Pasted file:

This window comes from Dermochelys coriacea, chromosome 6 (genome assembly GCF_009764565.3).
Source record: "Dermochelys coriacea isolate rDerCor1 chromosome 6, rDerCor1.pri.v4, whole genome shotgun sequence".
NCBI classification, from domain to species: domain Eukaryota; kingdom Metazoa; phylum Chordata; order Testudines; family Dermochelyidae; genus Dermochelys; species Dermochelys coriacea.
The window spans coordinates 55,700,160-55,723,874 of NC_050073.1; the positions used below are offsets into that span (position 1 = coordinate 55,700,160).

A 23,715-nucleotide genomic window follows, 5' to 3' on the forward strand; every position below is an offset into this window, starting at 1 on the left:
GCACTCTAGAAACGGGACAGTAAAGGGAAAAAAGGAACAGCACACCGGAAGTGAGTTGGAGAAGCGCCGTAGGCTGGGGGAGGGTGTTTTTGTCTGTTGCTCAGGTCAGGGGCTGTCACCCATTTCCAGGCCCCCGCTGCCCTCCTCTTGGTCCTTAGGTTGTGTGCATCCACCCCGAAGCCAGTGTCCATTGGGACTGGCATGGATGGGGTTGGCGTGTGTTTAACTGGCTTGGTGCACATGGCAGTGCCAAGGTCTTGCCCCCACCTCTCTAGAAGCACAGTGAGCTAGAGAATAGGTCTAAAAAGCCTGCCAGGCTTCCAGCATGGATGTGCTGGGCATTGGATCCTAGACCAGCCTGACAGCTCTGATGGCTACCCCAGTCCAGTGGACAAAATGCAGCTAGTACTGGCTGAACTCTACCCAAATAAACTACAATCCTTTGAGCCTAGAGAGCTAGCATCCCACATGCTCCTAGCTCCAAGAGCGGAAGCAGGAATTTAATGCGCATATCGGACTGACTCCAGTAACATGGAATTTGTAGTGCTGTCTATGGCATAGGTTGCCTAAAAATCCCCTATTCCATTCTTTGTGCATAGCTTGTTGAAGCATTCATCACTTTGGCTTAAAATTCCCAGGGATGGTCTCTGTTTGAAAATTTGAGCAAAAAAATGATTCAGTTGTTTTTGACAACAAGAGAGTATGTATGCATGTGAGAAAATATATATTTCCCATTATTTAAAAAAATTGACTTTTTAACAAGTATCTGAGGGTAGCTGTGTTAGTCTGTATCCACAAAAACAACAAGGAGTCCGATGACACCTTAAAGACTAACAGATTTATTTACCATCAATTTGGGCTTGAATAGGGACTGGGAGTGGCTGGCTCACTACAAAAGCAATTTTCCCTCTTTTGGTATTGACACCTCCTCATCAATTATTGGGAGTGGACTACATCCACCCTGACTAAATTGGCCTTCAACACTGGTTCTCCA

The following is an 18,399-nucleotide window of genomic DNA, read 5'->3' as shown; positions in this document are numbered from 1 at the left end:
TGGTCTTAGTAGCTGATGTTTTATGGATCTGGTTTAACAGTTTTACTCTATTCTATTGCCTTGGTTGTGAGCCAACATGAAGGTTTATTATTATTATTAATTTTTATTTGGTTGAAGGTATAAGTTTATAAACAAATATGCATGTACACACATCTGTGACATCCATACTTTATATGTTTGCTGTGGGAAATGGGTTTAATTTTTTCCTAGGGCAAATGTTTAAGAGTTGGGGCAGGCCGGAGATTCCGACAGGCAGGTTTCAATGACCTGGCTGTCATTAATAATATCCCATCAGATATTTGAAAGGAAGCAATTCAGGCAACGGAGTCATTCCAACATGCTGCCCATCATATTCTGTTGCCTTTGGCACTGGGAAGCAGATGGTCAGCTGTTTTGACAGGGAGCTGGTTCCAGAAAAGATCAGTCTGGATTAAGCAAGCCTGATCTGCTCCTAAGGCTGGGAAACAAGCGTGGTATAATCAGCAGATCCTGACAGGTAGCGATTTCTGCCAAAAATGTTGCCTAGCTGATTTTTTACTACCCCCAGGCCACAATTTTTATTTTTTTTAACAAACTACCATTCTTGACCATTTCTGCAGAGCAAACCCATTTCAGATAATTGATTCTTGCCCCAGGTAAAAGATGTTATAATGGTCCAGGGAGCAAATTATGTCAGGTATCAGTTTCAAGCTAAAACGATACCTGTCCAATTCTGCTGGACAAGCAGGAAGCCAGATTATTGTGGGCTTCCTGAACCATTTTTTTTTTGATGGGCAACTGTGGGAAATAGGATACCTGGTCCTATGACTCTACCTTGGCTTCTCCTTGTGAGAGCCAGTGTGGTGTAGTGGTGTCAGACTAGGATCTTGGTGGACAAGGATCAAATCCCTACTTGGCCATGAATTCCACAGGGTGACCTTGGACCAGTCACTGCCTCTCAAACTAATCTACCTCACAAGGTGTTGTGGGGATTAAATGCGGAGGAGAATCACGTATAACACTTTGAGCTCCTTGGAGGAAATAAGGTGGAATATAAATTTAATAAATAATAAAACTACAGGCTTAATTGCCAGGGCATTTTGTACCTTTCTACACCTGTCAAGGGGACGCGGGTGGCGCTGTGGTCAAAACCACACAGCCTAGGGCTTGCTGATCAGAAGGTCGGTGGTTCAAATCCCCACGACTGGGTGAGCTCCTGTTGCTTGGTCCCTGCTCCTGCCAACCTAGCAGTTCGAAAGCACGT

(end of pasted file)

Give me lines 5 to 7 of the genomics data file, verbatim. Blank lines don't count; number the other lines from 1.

A 23,715-nucleotide genomic window follows, 5' to 3' on the forward strand; every position below is an offset into this window, starting at 1 on the left:
GCACTCTAGAAACGGGACAGTAAAGGGAAAAAAGGAACAGCACACCGGAAGTGAGTTGGAGAAGCGCCGTAGGCTGGGGGAGGGTGTTTTTGTCTGTTGCTCAGGTCAGGGGCTGTCACCCATTTCCAGGCCCCCGCTGCCCTCCTCTTGGTCCTTAGGTTGTGTGCATCCACCCCGAAGCCAGTGTCCATTGGGACTGGCATGGATGGGGTTGGCGTGTGTTTAACTGGCTTGGTGCACATGGCAGTGCCAAGGTCTTGCCCCCACCTCTCTAGAAGCACAGTGAGCTAGAGAATAGGTCTAAAAAGCCTGCCAGGCTTCCAGCATGGATGTGCTGGGCATTGGATCCTAGACCAGCCTGACAGCTCTGATGGCTACCCCAGTCCAGTGGACAAAATGCAGCTAGTACTGGCTGAACTCTACCCAAATAAACTACAATCCTTTGAGCCTAGAGAGCTAGCATCCCACATGCTCCTAGCTCCAAGAGCGGAAGCAGGAATTTAATGCGCATATCGGACTGACTCCAGTAACATGGAATTTGTAGTGCTGTCTATGGCATAGGTTGCCTAAAAATCCCCTATTCCATTCTTTGTGCATAGCTTGTTGAAGCATTCATCACTTTGGCTTAAAATTCCCAGGGATGGTCTCTGTTTGAAAATTTGAGCAAAAAAATGATTCAGTTGTTTTTGACAACAAGAGAGTATGTATGCATGTGAGAAAATATATATTTCCCATTATTTAAAAAAATTGACTTTTTAACAAGTATCTGAGGGTAGCTGTGTTAGTCTGTATCCACAAAAACAACAAGGAGTCCGATGACACCTTAAAGACTAACAGATTTATTTACCATCAATTTGGGCTTGAATAGGGACTGGGAGTGGCTGGCTCACTACAAAAGCAATTTTCCCTCTTTTGGTATTGACACCTCCTCATCAATTATTGGGAGTGGACTACATCCACCCTGACTAAATTGGCCTTCAACACTGGTTCTCCA

The following is an 18,399-nucleotide window of genomic DNA, read 5'->3' as shown; positions in this document are numbered from 1 at the left end: